One of the clearest ways of explaining why this anthology isn’t some kind of literary luxury is the quote from translation theorists Susan Bassnett and André Lefevere from the book’s introduction that starts ‘[a]ll rewritings, whatever their intention, reflect a certain ideology and a poetics and as such manipulate literature to function in a given society in a given way’ and ends that ‘in an age of ever increasing manipulation of all kinds, the study of the manipulation processes of literature as exemplified by translation can help us towards a greater awareness of the world in which we live.’

Sophie Collins’ introduction positions this anthology at the intersection of translation and feminist theory, born of powerful movements that critique the foundations and normalised literature and translation practices through ‘the persistent questioning by a growing minority of a culture built on patriarchal beliefs and forms of expressions and the seeking of new forms and languages of expression’. The title itself refers to both the fact that translations are called into being in a specific temporal context for a purpose, and a turn towards ethical and empathetic translation. Through exploring what is happening in re-writing or translation we can see how it often becomes a hierarchical process and symptom of (cultural, patriarchal, selfish) domination, but has the potential to be a process or expression of (cultural, feminist, surrendered) empowerment, or even a negation of the hierarchal process entirely.

The anthology includes interlingual (between two different languages), intralingual (between two forms of the same language, otherwise known as ‘rewording’) and intersemiotic (between two mediums, like from text to image) translations – though we are invited to question these firm categorisations – and incorporates an awesome and culturally diverse range of texts in terms of subject-matter, intention, practice and process. Four stand out contributions for me were from Holly Pester, Khairani Barokka, Chantal Wright and Vahni Capildeo. The two poems from Holly Pester’s Katrina Sequence were formed by Pester listening to ham radio operators’ dialogues during Hurricane Katrina on YouTube, reciting what she heard into a dictaphone, transcribing what she thought she said and then compressing the file.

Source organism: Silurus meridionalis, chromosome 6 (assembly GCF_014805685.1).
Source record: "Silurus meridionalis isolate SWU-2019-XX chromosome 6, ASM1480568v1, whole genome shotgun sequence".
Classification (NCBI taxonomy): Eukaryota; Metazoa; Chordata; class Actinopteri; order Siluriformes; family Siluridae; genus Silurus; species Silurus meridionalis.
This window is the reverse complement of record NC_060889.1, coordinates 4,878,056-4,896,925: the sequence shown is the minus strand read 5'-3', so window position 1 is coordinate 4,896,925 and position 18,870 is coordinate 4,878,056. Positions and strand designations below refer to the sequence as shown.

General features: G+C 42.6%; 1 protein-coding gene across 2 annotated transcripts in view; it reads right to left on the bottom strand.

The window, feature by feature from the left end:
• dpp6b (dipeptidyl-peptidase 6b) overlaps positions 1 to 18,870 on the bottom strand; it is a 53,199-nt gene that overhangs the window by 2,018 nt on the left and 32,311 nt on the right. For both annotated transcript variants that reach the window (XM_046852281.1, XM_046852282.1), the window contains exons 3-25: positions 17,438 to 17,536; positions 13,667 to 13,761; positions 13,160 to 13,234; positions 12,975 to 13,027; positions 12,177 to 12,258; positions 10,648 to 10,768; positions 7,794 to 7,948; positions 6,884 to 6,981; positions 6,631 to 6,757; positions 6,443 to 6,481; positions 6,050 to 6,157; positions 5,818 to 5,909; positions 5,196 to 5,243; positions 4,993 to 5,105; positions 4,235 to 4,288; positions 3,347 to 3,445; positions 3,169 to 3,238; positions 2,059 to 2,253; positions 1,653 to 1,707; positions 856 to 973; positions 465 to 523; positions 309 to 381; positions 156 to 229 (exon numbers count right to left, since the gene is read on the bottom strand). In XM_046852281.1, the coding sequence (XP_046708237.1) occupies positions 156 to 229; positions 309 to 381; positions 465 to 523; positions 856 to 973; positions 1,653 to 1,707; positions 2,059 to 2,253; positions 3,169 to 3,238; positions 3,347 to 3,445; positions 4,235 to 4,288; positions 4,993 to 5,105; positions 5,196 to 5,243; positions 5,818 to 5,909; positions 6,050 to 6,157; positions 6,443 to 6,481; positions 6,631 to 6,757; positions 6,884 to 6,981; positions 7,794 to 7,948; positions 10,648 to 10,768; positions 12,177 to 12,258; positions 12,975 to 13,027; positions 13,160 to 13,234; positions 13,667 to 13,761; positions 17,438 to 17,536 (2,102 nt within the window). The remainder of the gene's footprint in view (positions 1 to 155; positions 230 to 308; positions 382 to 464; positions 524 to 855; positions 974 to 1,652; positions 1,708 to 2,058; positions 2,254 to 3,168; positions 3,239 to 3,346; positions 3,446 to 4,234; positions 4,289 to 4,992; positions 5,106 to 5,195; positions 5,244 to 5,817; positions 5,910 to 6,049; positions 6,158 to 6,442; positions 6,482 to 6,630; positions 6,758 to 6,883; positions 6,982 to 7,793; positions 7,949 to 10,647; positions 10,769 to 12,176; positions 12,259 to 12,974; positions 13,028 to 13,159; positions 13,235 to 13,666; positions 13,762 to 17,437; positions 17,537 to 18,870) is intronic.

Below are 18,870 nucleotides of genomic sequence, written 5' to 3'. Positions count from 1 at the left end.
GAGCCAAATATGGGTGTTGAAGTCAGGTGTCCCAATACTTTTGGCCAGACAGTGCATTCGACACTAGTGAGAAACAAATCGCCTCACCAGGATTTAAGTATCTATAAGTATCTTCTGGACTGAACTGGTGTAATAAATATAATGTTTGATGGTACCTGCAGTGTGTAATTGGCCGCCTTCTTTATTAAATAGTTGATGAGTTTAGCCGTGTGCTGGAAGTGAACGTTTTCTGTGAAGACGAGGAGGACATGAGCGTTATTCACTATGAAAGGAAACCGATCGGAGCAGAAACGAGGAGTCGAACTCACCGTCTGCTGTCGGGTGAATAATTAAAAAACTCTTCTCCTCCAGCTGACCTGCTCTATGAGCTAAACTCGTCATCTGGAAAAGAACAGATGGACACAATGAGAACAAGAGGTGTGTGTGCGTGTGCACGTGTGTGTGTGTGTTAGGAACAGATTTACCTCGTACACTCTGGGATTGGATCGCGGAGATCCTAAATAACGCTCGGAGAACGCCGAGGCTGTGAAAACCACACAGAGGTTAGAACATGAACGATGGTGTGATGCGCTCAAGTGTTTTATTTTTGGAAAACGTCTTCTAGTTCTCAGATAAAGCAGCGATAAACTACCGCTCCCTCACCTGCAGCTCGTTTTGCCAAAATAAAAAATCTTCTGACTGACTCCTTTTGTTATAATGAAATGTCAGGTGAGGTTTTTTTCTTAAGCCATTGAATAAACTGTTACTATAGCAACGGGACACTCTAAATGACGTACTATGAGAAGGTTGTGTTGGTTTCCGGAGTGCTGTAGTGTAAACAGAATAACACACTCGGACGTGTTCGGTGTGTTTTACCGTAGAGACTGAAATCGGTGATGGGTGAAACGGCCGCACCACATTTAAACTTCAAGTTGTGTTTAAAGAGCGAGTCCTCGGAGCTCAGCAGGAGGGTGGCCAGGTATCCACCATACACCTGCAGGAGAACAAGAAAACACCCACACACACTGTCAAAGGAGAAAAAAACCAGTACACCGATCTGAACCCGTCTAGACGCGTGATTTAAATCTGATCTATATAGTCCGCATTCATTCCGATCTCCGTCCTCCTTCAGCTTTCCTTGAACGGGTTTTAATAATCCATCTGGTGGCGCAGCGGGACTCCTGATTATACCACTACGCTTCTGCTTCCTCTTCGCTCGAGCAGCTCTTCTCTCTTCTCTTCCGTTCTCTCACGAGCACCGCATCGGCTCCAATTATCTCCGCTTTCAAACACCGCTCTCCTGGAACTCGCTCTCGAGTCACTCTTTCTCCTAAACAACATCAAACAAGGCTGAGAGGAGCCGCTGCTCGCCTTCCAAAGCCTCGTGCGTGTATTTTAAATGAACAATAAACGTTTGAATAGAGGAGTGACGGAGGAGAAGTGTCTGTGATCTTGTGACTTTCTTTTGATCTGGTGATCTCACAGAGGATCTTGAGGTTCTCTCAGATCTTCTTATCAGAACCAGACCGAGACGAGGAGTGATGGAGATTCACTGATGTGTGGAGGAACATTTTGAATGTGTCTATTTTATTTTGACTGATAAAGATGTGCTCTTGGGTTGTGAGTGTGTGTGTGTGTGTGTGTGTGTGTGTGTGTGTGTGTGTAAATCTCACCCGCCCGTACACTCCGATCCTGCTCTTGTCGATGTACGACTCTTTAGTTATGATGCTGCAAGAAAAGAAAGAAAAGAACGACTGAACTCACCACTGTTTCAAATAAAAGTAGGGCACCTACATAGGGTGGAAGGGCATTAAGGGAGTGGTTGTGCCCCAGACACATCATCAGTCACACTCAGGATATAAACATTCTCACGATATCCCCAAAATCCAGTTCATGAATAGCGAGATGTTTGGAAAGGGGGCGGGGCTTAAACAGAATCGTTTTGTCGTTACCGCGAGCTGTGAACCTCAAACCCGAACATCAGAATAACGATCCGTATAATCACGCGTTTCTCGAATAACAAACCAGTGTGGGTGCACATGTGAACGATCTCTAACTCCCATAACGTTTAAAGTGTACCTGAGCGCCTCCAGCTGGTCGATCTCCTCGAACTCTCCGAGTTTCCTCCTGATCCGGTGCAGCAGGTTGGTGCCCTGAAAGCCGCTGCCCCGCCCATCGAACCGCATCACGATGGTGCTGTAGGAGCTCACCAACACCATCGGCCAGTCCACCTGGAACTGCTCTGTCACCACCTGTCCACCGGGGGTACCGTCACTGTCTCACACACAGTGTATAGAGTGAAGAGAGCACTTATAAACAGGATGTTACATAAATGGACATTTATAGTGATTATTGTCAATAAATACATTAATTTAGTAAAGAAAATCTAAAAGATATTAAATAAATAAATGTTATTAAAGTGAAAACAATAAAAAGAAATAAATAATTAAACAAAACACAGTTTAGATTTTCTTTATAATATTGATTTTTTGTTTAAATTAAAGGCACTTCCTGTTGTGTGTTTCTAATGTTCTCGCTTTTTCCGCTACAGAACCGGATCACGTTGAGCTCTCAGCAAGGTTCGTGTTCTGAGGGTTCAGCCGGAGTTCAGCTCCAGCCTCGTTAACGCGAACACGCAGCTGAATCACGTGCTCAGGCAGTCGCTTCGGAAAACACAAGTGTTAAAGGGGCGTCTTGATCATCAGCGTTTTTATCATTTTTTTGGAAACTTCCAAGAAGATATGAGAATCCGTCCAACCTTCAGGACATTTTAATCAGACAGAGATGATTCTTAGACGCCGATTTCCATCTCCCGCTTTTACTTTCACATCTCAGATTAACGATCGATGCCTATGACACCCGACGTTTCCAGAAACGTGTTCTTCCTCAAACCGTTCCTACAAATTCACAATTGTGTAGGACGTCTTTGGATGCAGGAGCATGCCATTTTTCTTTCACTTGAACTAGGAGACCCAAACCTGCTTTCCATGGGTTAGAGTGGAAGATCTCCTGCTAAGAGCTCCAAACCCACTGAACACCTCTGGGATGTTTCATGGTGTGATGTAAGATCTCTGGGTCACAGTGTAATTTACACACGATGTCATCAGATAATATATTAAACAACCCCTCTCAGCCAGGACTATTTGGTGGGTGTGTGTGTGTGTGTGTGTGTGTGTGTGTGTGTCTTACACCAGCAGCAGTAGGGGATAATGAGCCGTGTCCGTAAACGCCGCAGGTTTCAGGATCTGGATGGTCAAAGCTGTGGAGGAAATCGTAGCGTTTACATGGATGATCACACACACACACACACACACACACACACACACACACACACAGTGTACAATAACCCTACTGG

[…]
this is papa
there’s something going on i
don’t know what kind of call that is
can you give me some names some information
my name is Douglas
i’m at the hospital in Mississippi
ok Douglas go ahead i can help you
ok you can get the equipment back up and ruining
[…]

  • from ‘THIS IS PAPA’, Holly Pester

Using an unofficial source of information, which she then rushes through into a faulty transcription (‘ruining’ instead of ‘running’, for instance), is a manifestation of a ‘selective hearing’ as an ‘implicit comment on the media’s coverage of Hurricane Katrina and George Bush’s government’s fatally delayed response.’

Khairani Barokka, whose Braille and text poetry-art book Indigenous Species will be published by Tilted Axis Press this week, is also currently co-editing Nine Arches Press' anthology of UK-based D/deaf and disabled poets. Dedicated to exploring the intersection of translation and disability, what Okka terms her ‘lateral translations’ of folk songs she heard sung by women in Bori Village in Rajastan into photographs are accessible to and for the enjoyment of a D/deaf readership while avoiding the typical up/down hierarchy between languages due to perceived socio-political/cultural standing altogether. Okka is clear that making the translations accessible isn’t the be all and end all of her translations, but to add weight behind the actually positive reading of all translations as imperfect and that the world can be understand in a multitude of ways.